In summary: the historical average weather will assist you buying gear in advance of your trips (20 degree vs 40 degree bag, etc.). And just before your trip, the 3 day forecast/NOAA hourly weather graph should help you fine tune the gear you actually take.
Keep your gear dry:
- The best way to keep your gear dry is not to get it wet in the first place. This means putting on your rainwear before you get wet. Not sweating out your clothes with perspiration while hiking. And keeping the gear in your pack dry (especially your down bag, and down jacket).
- A Dyneema® Composite Fabric (formerly Cuben Fiber) backpack, with a roll top closure and sealed seams is a great way to keep the contents of my pack dry.
- When using the pack in conjunction with stowing my sleeping bag/quilt and down jacket in DCF8 Stuff Sacks, I don’t need to do anything different when it rains; I can just keep hiking. So my backpack is always packed the same, regardless of weather. No messing around taking on and off pack covers (imperfect rain protection anyway) or fussing with pack liners, both of which are a pain and waste of time.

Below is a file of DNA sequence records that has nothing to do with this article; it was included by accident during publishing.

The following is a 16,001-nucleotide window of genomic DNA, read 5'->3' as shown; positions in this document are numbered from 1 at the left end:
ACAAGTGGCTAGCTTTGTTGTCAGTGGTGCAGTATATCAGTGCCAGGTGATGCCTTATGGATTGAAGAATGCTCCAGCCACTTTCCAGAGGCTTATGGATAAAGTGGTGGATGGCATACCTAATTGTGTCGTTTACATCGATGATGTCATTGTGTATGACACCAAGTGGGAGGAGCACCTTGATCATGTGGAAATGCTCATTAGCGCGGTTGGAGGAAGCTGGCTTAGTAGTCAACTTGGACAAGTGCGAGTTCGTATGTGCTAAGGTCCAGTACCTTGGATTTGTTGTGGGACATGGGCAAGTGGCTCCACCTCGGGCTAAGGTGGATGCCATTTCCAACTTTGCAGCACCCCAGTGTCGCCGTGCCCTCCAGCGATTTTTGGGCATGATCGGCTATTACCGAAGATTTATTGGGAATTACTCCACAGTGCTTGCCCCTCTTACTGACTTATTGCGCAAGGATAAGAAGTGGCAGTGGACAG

- If rain is possible, keep your rainwear quickly accessible in an outside pocket of your pack (I use the center rear pocket). That way you can put it on quickly, and not have to expose the main pocket of your pack to rain.
- A tarp or pyramid shelter may be drier than a tent: Many times the small, confined, and less ventilated area inside a tent can be wetter than a larger (and much lighter) pyramid shelter or tarp. This is also a recommendation to buy the larger tarp or pyramid shelter. For just a little more weight you get a lot more living space!
- Condensation is a big problem in small tents. It’s very easy to get your gear wet from the high humidity inside. In tight quarters it’s almost impossible not to brush your sleeping bag or down jacket against condensing tent walls. And if you happen to get into the tent with wet gear it is unlikely to dry in the humid climate.
- In contrast, a tarp or pyramid shelter might have twice the room and be better ventilated and less humid.
- And if you’re stuck in the shelter for an extended period of time, you’ll welcome the larger and less constricted living area of a large tarp or pyramid shelter. During long rains, small backpacking tents become more like coffins than dwellings!